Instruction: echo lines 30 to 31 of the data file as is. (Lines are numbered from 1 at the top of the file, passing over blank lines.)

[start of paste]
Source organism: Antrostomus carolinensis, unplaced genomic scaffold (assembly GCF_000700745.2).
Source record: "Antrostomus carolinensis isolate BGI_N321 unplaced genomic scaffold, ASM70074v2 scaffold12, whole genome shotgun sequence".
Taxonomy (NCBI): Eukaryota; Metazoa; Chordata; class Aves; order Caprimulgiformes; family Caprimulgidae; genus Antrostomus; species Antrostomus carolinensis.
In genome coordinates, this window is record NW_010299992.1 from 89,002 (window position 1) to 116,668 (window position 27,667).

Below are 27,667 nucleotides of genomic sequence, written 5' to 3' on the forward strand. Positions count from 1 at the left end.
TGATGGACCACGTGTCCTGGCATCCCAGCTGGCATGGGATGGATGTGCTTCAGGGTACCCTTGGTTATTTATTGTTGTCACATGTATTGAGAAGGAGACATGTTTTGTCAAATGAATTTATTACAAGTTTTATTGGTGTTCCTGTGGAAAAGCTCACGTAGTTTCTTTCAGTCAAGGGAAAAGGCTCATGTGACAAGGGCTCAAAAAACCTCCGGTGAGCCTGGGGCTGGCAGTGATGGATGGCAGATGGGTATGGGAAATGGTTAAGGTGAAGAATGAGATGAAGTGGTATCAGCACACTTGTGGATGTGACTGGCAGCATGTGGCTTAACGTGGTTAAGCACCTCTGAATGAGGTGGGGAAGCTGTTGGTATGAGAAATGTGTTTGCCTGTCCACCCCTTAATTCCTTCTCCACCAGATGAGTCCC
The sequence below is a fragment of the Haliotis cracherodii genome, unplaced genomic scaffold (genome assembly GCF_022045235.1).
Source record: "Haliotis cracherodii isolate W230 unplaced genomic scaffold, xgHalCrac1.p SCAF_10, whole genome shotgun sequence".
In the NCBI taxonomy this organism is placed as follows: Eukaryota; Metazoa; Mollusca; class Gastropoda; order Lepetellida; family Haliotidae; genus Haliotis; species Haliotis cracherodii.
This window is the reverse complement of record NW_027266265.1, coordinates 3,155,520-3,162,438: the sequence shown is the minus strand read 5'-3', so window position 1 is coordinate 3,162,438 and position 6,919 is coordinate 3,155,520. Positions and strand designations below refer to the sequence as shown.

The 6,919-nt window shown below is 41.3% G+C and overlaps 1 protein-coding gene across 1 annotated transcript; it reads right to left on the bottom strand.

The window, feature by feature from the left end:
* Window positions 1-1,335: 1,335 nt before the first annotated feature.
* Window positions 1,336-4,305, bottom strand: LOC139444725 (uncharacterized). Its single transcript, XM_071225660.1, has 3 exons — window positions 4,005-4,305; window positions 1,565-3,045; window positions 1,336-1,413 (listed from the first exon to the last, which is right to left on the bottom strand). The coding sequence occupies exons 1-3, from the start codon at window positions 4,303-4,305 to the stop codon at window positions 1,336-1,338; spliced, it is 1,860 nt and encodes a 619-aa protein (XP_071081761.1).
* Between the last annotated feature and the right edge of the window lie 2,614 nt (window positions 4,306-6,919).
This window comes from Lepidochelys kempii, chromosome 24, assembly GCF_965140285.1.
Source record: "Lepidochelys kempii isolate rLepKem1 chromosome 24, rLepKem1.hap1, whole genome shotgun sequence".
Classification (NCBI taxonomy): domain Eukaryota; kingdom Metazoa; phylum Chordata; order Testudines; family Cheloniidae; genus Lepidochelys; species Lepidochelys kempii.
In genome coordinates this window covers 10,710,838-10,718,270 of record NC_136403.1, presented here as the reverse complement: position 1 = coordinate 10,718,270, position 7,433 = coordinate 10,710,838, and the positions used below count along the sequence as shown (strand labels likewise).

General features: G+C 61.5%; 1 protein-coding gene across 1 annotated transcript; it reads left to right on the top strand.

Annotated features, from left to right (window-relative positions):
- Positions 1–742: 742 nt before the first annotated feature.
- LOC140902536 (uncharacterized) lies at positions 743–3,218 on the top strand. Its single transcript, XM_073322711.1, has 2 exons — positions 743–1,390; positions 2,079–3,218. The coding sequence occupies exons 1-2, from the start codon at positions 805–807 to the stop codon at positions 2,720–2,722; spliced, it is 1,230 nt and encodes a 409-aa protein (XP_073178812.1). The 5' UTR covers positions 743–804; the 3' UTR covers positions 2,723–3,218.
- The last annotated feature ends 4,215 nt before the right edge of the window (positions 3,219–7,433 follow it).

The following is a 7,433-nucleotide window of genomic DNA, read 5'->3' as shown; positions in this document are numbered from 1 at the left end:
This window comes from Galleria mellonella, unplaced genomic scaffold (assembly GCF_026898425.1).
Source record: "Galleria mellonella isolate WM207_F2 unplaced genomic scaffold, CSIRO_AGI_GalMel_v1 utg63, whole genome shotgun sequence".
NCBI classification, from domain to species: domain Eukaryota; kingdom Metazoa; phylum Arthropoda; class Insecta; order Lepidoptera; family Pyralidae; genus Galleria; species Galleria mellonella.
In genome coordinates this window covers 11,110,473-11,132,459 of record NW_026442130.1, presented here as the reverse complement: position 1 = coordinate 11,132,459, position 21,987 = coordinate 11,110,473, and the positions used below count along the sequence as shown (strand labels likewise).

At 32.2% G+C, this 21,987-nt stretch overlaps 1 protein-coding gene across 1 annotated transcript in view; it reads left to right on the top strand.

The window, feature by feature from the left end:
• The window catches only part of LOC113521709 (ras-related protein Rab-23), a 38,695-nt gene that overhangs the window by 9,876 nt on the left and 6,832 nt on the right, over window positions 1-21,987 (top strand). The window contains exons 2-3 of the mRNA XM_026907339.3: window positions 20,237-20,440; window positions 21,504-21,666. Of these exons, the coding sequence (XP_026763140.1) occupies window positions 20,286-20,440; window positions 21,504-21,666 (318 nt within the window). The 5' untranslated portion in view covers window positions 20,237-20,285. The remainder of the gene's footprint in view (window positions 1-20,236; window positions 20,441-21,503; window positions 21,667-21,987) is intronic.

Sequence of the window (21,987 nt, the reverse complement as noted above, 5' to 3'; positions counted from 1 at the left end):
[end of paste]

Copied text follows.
At 32.2% G+C, this 21,987-nt stretch overlaps 1 protein-coding gene across 1 annotated transcript in view; it reads left to right on the top strand.

The window, feature by feature from the left end: